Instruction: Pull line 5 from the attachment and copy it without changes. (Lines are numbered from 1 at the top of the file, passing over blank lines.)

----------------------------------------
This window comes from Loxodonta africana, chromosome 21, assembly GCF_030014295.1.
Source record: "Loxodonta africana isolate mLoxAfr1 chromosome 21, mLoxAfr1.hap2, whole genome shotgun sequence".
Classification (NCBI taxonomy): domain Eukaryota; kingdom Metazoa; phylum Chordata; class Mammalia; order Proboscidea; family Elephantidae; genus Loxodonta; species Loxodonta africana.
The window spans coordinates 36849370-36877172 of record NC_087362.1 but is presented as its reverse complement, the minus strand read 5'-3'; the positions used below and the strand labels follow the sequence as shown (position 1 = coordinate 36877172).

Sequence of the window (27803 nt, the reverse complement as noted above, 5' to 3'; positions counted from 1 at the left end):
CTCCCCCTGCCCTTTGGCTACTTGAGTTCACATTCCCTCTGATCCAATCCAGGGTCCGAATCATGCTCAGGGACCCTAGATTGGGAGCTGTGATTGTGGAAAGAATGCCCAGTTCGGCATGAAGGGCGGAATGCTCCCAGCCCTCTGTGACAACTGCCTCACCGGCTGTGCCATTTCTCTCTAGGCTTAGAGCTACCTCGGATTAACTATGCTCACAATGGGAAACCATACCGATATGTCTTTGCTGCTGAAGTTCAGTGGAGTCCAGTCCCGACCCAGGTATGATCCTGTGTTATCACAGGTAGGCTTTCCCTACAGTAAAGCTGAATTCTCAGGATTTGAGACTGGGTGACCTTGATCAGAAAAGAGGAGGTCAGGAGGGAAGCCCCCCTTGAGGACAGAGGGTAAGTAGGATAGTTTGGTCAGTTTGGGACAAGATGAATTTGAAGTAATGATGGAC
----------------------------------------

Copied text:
Sequence of the window (27803 nt, the reverse complement as noted above, 5' to 3'; positions counted from 1 at the left end):